Harvey continues: “How unbelievable? Fully half the 17-year-olds maligned as being just basic by NAEP obtained four-year college degrees. About one-third of Advanced Placement Calculus students, the creme de la creme of American high school students, failed to meet the NAEP proficiency benchmark. While only one-third of American fourth-graders are said to be proficient in reading by NAEP, international assessments of fourth-grade reading judged American students to rank as high as No. 2 in the world. For the most part, such pointed criticism from assessment experts has been greeted with silence from NAEP’s policy board.”

In her introduction to Harvey’s piece, Valerie Strauss explains: “Youngkin isn’t the first politician to misinterpret NAEP scores and then use that bad interpretation to bash public schools.” Please do read Strauss’s introduction and James Harvey’s fine column to better understand how high stakes standardized testing has been used politically to drive a kind of school reform that manipulates big data but has little relevance to expanding educational opportunity.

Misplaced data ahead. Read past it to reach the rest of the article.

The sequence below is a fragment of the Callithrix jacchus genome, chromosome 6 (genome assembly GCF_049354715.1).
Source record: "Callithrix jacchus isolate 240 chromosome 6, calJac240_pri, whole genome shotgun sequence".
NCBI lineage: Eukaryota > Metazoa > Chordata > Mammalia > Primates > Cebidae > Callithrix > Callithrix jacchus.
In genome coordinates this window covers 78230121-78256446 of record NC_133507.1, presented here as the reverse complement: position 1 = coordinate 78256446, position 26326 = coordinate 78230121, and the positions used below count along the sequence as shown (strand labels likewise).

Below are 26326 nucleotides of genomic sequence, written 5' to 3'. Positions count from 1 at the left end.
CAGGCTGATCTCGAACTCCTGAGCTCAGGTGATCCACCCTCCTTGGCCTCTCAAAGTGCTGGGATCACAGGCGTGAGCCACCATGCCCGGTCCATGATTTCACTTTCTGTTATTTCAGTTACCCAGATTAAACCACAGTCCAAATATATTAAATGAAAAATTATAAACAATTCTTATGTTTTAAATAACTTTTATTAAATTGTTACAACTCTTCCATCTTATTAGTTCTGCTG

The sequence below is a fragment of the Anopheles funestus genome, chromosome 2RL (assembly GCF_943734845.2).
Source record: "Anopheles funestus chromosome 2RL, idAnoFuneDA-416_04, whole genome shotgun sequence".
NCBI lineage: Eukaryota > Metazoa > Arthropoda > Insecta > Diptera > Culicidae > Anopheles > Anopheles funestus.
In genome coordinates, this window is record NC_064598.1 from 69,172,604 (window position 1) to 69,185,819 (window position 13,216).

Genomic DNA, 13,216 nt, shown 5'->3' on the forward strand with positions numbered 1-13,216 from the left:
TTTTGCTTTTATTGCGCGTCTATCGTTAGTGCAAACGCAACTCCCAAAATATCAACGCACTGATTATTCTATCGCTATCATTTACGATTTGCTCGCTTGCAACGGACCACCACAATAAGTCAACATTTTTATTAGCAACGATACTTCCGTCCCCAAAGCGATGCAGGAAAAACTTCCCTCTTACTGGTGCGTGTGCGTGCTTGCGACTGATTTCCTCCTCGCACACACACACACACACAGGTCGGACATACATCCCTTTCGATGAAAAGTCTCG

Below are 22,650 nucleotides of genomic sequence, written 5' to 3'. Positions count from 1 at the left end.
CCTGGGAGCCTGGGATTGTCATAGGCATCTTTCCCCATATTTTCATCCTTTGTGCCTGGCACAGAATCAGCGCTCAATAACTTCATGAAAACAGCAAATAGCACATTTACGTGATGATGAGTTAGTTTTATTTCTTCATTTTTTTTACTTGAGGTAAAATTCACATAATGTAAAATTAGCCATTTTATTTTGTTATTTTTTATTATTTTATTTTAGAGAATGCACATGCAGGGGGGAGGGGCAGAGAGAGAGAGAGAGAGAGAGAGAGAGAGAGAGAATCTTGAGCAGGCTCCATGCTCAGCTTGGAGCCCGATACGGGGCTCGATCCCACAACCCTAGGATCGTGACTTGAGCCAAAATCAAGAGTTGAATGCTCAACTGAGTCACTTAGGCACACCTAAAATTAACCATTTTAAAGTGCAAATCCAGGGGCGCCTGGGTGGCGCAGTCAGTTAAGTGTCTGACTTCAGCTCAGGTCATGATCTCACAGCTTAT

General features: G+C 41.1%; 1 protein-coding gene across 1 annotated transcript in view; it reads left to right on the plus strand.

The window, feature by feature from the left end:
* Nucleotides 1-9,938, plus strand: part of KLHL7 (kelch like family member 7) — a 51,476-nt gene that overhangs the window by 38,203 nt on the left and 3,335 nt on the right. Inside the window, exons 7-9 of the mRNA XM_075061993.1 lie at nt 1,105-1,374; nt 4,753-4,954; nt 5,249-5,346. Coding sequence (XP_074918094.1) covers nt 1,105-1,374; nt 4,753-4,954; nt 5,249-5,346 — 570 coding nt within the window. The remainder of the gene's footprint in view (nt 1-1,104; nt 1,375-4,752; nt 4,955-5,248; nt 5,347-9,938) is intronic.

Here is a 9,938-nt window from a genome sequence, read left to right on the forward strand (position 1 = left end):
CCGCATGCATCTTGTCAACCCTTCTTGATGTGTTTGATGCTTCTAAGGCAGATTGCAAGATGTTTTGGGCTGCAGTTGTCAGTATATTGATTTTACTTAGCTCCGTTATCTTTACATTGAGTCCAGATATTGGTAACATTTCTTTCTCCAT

Pandemic Only Reteaches America What We Should Have Learned Already about Public School Inequality and Child Poverty

What we expect public schools to accomplish has a lot to do with how much we take the institution of universal public schooling for granted. For a long time, we haven’t really been seriously considering the collective needs of our children and their public schools. And when children and their public schools struggle, we elect people with other priorities to represent us in the state legislature and Congress.